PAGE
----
Commented Bible Passages

These Bible meditations are meant as a way of seeking God in silence and prayer in the midst of our daily life. During the course of a day, take a moment to read the Bible passage with the short commentary and to reflect on the questions which follow. Afterwards, a small group of 3 to 10 people can meet to share what they have discovered and perhaps for a time of prayer.

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Matthew 12:46-50: Living as Brothers and Sisters
While Jesus was still talking to the crowd, his mother and brothers stood outside, wanting to speak to him. Someone told him, “Your mother and brothers are standing outside, wanting to speak to you.” He replied to him, “Who is my mother, and who are my brothers?” Pointing to his disciples, he said, “Here are my mother and my brothers. For whoever does the will of my Father in heaven is my brother and sister and mother.” (Matthew 12:46-50)

What do they want to say to him, the mother and brothers of Jesus, when they arrive at the house where he is speaking? What are they looking for, standing outside, as the text says? After a moment, someone points out to Jesus that they are there: “Your mother and brothers are standing outside, wanting to speak to you.” In the same story in Saint Mark, the context is even more tense. Only a few verses earlier, in chapter three of Mark’s Gospel, the story is told of how Jesus’s relatives had come to take him away. According to some of them, Jesus had lost his mind and had to be brought back to the village.

It is surprising to see in this Gospel text how the question of fraternity—“Who are my brothers?”—arises at such a moment in the life of Jesus. What a challenge for him! Jesus certainly loved his mother and his brothers, even tenderly and strongly. This moment must have cost him a lot. But he could not do otherwise. To welcome the coming Kingdom and to witness to it, the human heart needs to grow wider; our human ties need to open out, including (perhaps especially) the strongest ones. Thus it is very often in the midst of challenges, even tensions—Jesus never ran away from them—that the Kingdom must grow.

Throughout the text, in the space of a few verses, the words “mother” and “brothers” are repeated five times each, three times by Jesus himself. The words come as a cascade. Listening to the text, it seems that the possibility of a whole group of mothers and brothers is already suggested, with Jesus himself adding the word “sister” at the end. Welcoming the Kingdom and witnessing to it also means making room for everybody and forgetting no one.

A gesture in the middle of the story seems important. Matthew says that Jesus, after asking “Who is my mother, and who are my brothers?”, stretched out his hand and pointed to his disciples. St. Mark says that Jesus looked at those around him. Both versions of the story not only allow us to hear Jesus, but invite us to look at—to imagine—those who are present. Who are these people around him? Without giving a detailed picture of them, here and there the Gospel offers us clues. Surely it was a very diverse group. Often Jesus called them “little ones.” As disciples of Jesus, we must learn to look as he does, and for that to follow his hand pointing by which he reminds us that this or that person, nearby or far away, is indeed our brother or sister and, yes, this one too.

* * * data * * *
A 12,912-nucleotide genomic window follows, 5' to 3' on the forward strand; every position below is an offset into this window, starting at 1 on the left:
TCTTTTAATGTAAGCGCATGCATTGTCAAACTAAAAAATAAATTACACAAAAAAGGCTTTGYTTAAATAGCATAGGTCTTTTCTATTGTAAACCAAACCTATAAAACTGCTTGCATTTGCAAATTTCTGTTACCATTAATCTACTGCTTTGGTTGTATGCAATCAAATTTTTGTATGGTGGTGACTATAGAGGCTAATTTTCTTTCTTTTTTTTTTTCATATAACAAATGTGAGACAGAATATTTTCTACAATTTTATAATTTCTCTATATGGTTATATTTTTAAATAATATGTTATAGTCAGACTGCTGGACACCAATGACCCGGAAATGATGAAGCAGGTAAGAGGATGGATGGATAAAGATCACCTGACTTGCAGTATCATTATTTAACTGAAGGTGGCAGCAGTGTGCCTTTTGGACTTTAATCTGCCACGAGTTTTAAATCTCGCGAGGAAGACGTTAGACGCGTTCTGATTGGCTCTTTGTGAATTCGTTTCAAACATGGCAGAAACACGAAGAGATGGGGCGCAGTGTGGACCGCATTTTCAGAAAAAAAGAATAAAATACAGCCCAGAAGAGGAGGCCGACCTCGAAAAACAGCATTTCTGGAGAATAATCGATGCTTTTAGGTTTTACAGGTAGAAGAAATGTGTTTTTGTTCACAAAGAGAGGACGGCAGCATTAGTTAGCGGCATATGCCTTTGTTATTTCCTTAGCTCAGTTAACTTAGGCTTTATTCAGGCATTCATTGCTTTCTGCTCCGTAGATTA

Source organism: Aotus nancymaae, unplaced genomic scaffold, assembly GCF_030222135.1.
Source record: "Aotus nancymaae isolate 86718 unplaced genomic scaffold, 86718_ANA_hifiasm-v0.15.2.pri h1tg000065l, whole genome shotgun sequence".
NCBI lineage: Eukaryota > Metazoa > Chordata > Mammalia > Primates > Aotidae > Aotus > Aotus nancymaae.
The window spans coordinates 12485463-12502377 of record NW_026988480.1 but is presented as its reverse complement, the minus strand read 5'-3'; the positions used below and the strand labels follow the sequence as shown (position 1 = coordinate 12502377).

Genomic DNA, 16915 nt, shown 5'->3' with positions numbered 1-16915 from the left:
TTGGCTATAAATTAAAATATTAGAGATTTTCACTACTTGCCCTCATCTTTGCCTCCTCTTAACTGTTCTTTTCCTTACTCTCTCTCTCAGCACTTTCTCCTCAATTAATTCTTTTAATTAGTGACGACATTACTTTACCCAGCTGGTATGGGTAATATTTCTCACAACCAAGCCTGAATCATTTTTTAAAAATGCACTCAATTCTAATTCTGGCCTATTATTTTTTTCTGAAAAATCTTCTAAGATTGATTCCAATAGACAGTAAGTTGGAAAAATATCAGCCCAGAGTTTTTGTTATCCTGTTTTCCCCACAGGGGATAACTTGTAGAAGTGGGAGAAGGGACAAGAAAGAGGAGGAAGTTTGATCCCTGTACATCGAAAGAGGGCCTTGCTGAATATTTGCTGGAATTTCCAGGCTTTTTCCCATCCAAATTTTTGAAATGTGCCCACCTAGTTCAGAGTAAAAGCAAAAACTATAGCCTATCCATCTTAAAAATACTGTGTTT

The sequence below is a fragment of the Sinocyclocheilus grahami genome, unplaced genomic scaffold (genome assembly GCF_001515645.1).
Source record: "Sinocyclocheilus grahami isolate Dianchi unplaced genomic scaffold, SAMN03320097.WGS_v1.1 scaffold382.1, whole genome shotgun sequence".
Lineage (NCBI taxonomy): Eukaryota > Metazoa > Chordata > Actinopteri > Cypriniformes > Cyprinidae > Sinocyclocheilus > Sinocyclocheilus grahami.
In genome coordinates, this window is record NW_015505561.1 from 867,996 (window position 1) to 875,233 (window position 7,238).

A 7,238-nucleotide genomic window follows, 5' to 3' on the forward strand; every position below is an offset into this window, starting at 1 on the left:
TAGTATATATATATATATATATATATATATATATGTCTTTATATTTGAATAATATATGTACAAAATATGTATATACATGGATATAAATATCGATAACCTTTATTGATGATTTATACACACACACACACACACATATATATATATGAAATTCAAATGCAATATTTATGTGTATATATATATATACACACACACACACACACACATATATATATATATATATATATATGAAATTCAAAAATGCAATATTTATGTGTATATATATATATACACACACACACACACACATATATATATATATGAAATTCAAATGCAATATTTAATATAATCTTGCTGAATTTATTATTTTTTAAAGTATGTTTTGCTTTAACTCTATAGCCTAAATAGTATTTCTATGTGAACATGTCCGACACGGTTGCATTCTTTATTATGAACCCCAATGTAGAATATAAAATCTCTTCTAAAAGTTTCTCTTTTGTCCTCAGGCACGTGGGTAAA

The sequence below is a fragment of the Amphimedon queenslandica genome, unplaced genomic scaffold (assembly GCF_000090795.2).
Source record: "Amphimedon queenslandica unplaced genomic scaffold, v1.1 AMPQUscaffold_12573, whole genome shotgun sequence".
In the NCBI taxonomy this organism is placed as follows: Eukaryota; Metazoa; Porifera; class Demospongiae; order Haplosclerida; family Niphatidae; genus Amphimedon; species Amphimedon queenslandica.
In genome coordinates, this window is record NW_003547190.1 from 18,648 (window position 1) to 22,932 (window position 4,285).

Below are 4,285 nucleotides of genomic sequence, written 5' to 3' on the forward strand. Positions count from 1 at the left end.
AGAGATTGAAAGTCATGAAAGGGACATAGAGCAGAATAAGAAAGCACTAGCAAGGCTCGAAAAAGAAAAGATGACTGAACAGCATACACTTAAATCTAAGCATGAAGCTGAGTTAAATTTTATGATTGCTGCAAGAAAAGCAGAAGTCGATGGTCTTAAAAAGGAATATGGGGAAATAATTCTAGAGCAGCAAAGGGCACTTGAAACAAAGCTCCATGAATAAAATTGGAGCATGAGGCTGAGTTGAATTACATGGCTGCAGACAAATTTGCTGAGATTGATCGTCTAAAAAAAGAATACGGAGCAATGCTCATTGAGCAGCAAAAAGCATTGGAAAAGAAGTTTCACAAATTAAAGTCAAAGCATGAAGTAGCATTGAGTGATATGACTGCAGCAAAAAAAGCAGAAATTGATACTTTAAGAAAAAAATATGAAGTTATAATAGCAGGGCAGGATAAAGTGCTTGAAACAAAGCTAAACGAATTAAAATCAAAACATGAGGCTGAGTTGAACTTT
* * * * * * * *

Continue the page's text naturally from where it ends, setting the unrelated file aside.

After Jesus stretched out his hand to his disciples, he said, “Here are my mother and my brothers. For whoever does the will of my Father in heaven is my brother and sister and mother.” Doing the Father’s will is what Jesus testifies to in this story and throughout his life. Every person who comes to him, all whom he meets, without exception, become his brother or his sister, discovering themselves as a beloved child of the Father. This tells us that these words “brother” and “sister” are not mere titles to be borne. For us, to do the Father’s will, to live as brothers and sisters, implies as much becoming as being. We are brothers and sisters to the extent that we seek every day to become such persons, by heading towards an acceptance and recognition of the other for what he or she is.

- Can I try to situate myself, in turn, first as “the family of Jesus,” then as “someone in the crowd,” and again as someone “far from Jesus”? How do I feel?

- When I look around me, following in some sense the gesture of Jesus’ hand, who do I see? What people do I currently recognize as brothers or sisters?

- By what gesture, what words, what attitude can I live out brotherhood and sisterhood today?

Other bible meditations:

Printed from: - 16 September 2021
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